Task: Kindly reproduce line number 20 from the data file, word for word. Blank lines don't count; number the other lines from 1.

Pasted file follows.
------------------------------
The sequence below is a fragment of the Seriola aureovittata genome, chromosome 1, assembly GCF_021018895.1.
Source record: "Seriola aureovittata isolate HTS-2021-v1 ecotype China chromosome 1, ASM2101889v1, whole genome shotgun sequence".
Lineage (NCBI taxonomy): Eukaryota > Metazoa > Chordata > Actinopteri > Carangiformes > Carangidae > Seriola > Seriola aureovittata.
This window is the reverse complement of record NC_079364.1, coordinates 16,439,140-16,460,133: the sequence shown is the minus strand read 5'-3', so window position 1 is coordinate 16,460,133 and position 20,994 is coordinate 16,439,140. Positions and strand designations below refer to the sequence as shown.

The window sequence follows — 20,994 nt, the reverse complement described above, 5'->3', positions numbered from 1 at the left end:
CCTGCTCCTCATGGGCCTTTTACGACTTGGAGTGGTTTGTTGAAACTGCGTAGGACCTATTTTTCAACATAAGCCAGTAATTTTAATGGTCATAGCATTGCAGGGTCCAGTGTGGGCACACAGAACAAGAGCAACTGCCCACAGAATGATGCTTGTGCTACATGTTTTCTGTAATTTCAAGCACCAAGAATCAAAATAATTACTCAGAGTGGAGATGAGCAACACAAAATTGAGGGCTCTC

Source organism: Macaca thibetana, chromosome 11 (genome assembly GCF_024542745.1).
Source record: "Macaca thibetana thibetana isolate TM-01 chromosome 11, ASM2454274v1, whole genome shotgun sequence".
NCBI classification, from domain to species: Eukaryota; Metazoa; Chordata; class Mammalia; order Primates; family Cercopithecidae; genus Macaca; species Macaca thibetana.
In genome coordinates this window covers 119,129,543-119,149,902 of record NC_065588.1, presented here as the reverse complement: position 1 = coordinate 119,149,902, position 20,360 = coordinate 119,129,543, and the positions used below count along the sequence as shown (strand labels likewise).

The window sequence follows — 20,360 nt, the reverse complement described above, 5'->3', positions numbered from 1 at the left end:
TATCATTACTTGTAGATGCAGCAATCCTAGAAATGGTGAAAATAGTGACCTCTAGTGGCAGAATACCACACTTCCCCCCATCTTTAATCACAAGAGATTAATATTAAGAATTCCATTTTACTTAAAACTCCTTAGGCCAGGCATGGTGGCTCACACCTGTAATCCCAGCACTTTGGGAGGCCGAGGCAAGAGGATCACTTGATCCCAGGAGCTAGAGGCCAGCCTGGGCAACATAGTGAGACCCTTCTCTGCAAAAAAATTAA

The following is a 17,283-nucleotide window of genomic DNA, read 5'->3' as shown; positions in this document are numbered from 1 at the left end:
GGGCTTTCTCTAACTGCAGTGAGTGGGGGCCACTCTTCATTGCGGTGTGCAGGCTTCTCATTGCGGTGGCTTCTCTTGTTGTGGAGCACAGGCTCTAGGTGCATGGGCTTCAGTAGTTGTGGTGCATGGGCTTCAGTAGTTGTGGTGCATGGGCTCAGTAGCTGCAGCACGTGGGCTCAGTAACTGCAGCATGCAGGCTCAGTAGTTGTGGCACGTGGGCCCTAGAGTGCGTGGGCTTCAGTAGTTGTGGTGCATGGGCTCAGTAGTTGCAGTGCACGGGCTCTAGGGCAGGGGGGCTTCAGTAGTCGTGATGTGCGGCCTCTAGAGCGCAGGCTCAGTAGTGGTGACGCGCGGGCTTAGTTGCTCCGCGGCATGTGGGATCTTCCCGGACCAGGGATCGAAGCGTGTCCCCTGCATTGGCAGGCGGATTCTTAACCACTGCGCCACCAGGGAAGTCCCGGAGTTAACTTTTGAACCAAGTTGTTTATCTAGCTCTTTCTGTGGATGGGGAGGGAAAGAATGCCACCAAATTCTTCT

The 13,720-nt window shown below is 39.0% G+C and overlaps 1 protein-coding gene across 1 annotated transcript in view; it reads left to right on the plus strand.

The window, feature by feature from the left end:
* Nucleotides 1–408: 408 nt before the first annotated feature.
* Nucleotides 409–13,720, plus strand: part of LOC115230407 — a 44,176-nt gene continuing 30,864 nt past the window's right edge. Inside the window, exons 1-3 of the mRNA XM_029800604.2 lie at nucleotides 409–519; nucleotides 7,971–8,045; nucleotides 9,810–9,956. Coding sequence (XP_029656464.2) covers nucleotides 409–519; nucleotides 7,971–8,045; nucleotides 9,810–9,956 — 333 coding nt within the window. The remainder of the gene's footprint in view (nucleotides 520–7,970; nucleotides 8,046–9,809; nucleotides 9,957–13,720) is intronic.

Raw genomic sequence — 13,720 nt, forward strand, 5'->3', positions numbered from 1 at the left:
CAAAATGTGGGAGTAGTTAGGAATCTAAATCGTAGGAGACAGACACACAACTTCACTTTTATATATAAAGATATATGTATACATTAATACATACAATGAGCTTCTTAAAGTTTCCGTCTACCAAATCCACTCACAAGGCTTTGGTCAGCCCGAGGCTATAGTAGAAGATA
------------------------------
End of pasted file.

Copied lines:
CAAAATGTGGGAGTAGTTAGGAATCTAAATCGTAGGAGACAGACACACAACTTCACTTTTATATATAAAGATATATGTATACATTAATACATACAATGAGCTTCTTAAAGTTTCCGTCTACCAAATCCACTCACAAGGCTTTGGTCAGCCCGAGGCTATAGTAGAAGATA